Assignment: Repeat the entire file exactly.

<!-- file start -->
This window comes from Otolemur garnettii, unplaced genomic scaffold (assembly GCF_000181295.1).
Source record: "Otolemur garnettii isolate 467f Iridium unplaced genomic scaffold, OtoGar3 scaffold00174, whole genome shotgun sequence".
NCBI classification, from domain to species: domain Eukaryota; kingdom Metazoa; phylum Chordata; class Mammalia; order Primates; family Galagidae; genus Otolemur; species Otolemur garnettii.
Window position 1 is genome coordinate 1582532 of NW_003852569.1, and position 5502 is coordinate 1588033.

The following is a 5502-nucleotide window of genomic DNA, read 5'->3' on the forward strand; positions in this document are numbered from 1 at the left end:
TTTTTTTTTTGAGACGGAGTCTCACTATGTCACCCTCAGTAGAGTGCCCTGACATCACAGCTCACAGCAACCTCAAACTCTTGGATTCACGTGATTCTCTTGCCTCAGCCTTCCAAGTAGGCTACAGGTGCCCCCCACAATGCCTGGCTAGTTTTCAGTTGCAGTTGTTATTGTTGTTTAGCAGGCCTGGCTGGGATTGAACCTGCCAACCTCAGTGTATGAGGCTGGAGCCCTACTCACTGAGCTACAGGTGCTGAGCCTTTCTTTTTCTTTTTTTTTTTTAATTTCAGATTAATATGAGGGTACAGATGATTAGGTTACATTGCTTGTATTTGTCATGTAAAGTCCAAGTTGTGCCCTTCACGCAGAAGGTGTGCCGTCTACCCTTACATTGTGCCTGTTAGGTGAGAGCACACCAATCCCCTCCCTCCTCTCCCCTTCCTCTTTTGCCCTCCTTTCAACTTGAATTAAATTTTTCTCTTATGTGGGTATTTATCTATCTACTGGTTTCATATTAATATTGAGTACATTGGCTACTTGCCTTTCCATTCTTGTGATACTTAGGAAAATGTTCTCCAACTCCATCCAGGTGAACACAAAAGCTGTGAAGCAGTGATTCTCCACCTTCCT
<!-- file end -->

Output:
This window comes from Otolemur garnettii, unplaced genomic scaffold (assembly GCF_000181295.1).
Source record: "Otolemur garnettii isolate 467f Iridium unplaced genomic scaffold, OtoGar3 scaffold00174, whole genome shotgun sequence".
NCBI classification, from domain to species: domain Eukaryota; kingdom Metazoa; phylum Chordata; class Mammalia; order Primates; family Galagidae; genus Otolemur; species Otolemur garnettii.
Window position 1 is genome coordinate 1582532 of NW_003852569.1, and position 5502 is coordinate 1588033.

The following is a 5502-nucleotide window of genomic DNA, read 5'->3' on the forward strand; positions in this document are numbered from 1 at the left end:
TTTTTTTTTTGAGACGGAGTCTCACTATGTCACCCTCAGTAGAGTGCCCTGACATCACAGCTCACAGCAACCTCAAACTCTTGGATTCACGTGATTCTCTTGCCTCAGCCTTCCAAGTAGGCTACAGGTGCCCCCCACAATGCCTGGCTAGTTTTCAGTTGCAGTTGTTATTGTTGTTTAGCAGGCCTGGCTGGGATTGAACCTGCCAACCTCAGTGTATGAGGCTGGAGCCCTACTCACTGAGCTACAGGTGCTGAGCCTTTCTTTTTCTTTTTTTTTTTTAATTTCAGATTAATATGAGGGTACAGATGATTAGGTTACATTGCTTGTATTTGTCATGTAAAGTCCAAGTTGTGCCCTTCACGCAGAAGGTGTGCCGTCTACCCTTACATTGTGCCTGTTAGGTGAGAGCACACCAATCCCCTCCCTCCTCTCCCCTTCCTCTTTTGCCCTCCTTTCAACTTGAATTAAATTTTTCTCTTATGTGGGTATTTATCTATCTACTGGTTTCATATTAATATTGAGTACATTGGCTACTTGCCTTTCCATTCTTGTGATACTTAGGAAAATGTTCTCCAACTCCATCCAGGTGAACACAAAAGCTGTGAAGCAGTGATTCTCCACCTTCCT